A shake-up of the student finance system in Wales will see all students get £1,000 a year before a means-tested grant to help with living costs.
Currently, Welsh students receive a tuition fee grant of £5,100 which means that compared to English students their student loan balance at the end of university is a lot lower - on average the loan balance for Welsh students who started repayments in 2015/16 was £16,120 compared to £24,640 for English students.
The move has come as a results of a review of student funding published in September, which argued that the current regime – which has protected Welsh students from the imposition of £9,000 tuition fees and loans since 2012 – failed to directly help those from the worst-off households. Students find everyday living hard, with maintenance loans sometimes not even covering a student’s rent, so receiving more money as a student would be more beneficial than paying less back in the future.
Because of this, they are to scrap the tuition fee grant which will be replaced by a maintenance grant of just over £8,000 for students from the most disadvantaged families. As before, course fees will be paid back with a loan which students will repay once they have graduated and started earning more than £21,000.
Including the £1,000 grant for everyone, it is thought that a student from a family on an average income will receive an additional £6,000 to help with living costs while the most disadvantaged students (from families who earn less than £18,370) will receive £8,113. This figure is equivalent to the national living wage based on 37.5 hours a week over a 30-week academic year. For families who earn £59,200 or more (approximately 10% of the population), students will receive no additional funding.
Students studying in London will also receive a 25% boost to their maintenance grant.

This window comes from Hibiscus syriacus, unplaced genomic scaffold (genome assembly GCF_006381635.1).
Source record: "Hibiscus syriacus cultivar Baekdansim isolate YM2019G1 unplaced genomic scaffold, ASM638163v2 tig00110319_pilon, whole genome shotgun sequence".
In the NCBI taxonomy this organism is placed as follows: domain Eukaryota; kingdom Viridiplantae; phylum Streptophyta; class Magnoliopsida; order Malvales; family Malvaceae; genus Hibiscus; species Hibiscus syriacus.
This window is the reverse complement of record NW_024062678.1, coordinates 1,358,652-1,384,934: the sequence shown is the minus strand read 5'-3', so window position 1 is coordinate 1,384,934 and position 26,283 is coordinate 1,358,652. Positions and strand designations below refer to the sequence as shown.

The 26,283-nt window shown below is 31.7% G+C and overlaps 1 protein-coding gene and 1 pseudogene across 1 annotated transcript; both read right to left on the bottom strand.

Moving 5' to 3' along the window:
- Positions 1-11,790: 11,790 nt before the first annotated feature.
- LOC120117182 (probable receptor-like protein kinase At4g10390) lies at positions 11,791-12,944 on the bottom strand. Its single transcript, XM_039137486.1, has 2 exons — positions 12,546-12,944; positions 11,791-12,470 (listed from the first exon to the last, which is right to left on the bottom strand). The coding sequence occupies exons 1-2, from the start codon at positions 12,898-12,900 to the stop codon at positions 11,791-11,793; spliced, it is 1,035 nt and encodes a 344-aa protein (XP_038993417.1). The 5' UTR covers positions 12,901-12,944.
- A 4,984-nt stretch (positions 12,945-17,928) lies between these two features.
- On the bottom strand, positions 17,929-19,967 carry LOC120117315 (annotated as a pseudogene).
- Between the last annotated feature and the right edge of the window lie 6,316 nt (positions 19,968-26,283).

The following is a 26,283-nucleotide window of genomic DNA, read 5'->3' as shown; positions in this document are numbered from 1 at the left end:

Officials also believe that these changes could save at least £40m by the fourth or fifth year of operation, which would then go back into higher and further education. The existing universal tuition fee grant costs the government about £250m a year and is available to all Welsh students, including those who travelled to other parts of the UK to study. In the new scheme about 70% of students are thought to be eligible for a portion of means-tested grants.
Furthermore, full-time, part-time and post-graduate study will be considered equally in the new proposal and students would have access to similar support.
This funding scheme will be reading for students starting in September 2018, depending on the government’s consultation, Treasury approval and the ability of the Student Loans Company to administer the scheme.
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Calls have been made for the Treasury to unpick a controversial change to student loans from George Osborne’s final autumn statement, which critics including MoneySavingExpert’s Martin Lewis have called a mis-selling of loans to thousands of young people.
In 2015 a five-year freeze was announced on the £21,000 income threshold at which students loans are to be paid back, despite a pledge when the scheme was launched that the £21,000 figure would be raised each year in line with average earnings.
This means that, on average, a former student will pay £306 a year more in 2020-21 compared with 2016-17.
As Martin Lewis has noted “This is about how young people can trust politics, when people can retroactively change a contract, if they are lied to in contract? It is an absolute disgrace.”
If the government feels they can justify making one retroactive change to student finance without it being looked at by an independent panel, where does it stop? As Wes Streeting, Labour MP and former NUS president in favour of the changes notes: “What’s to stop current or future students finding suddenly the interest rates goes up, or debts aren’t written off after 30 years, like they were promised? If any commercial bank or pay day lender behaved like this there would be outrage and the FCA would be stepping in.”